** Bowen, Gail – (2000) - Burying Ariel (Second best fiction of 2000); (2002) - The Glass Coffin; (2004) - The Last Good Day; (2007) – The Endless Knot (Second Best Fiction of 2007); (2008) - The Brutal Heart; (2010) - The Nesting Dolls; (2011) - Deadly Appearances; (2012) - Kaleidoscope; (2013) - Murder at the Mendel; (2013) - The Gifted and Q & A; (2015) - 12 Rose Street; Q & A with Gail Bowen on Writing and the Joanne Kilbourn Series; (2016) - What's Left Behind and Heritage Poultry in Saskatchewan Crime Fiction; (2017) - The Winners' Circle(2018) - Sleuth - Gail Bowen on Writing Mysteries / Gail the Grand Master - (Part I) and (Part II); (2018) - A Darkness of the Heart and Email Exchange with Gail on ADOHHardcover


  1. Thanks, Bill, for sharing your thoughts. Your review is a good reminder that sociocultural and physical settings both add a lot to a story. And they do help readers connect to that story at a deeper level. You make an interesting point, too, about the way some stories are more or less continuations of the previous story. It raises that question of how closely books in a series ought to be linked. In this series' case, I think it is best if readers go through it sequentially, and I don't mind that. But it does make me wonder about readers who haven't read the previous books in the series.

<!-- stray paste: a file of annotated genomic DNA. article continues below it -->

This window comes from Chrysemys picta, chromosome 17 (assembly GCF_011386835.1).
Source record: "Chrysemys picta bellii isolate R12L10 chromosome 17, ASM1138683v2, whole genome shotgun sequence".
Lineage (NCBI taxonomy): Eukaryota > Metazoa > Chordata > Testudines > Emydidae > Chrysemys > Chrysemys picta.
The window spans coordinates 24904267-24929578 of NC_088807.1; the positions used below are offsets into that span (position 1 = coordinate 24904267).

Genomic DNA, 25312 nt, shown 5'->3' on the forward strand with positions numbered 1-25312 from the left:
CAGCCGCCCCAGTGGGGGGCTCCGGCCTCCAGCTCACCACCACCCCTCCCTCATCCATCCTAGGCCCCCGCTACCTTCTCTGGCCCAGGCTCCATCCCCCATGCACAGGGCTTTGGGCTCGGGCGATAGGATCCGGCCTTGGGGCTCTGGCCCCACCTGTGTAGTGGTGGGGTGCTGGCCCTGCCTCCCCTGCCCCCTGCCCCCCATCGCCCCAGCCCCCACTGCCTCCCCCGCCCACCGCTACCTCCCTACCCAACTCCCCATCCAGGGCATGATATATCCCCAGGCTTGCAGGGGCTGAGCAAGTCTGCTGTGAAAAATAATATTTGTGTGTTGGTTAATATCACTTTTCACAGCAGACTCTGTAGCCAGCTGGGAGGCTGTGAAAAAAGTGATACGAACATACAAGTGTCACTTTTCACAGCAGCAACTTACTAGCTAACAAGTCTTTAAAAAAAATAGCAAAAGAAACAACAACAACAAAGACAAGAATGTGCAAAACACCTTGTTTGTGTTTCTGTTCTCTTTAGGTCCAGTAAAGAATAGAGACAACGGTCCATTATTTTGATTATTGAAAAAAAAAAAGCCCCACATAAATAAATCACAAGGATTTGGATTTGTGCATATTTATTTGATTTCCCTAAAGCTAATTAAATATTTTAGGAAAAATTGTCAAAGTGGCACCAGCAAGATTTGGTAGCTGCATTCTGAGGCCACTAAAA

1. Margot: Thanks for the comment. Gail's books can be read alone but they are far better collectively as they create a family saga.

  2. Hello, Bill! You make an interesting point about being drawn into a book if the main character is not around to welcome you from the start. I don't think I have really noticed that aspect of a novel, except perhaps in some westerns where the hero often rides in late.

    1. Prashant: Thanks for the comment. It was good to hear from you. I had not thought about often a western has a late arriving hero. It is a good point.

  3. I love the Gail Bowen books, but have fallen behind. I can see I must read A Darkness of the Heart next then move on to this one...

    1. Moira: Thanks for the comment. It is best to stay in order on the series which has now become a form of saga. I expect some day to see the books marketed as the "Kilbourn Family Mysteries".

  4. I know it's fiction and there's no limit on an author's imagination, but Bowen's characters live in a highly idealized Regina, in a world of great privilege and wealth, so much so that it has come to irritate me over the last few books. The preternaturally wise and mature characters of Taylor and Vale came across as pretty unbelievable too. However, Bowen's books are always well written and I did enjoy reading this on the whole, and will continue if there are more in the series.

    1. Penny: Thanks for the comment. As a lawyer and with Joanne married to a lawyer I expect I connect with them. There have been books in the series which involve North Central Regina. The most recent books have focused on the well off of the city. When you point out the "world of great privilege and wealth" I realize I prefer books set in that world. I do think that world in Saskatchewan is still closer to the world of less privilege and wealth than in many of the great cities of the earth.

      Having seen Taylor grow up as an accomplished artist I accept her as a prodigy. Joanne's family has had problems with relationships so I will not be surprised if Taylor and Vale encounter issues.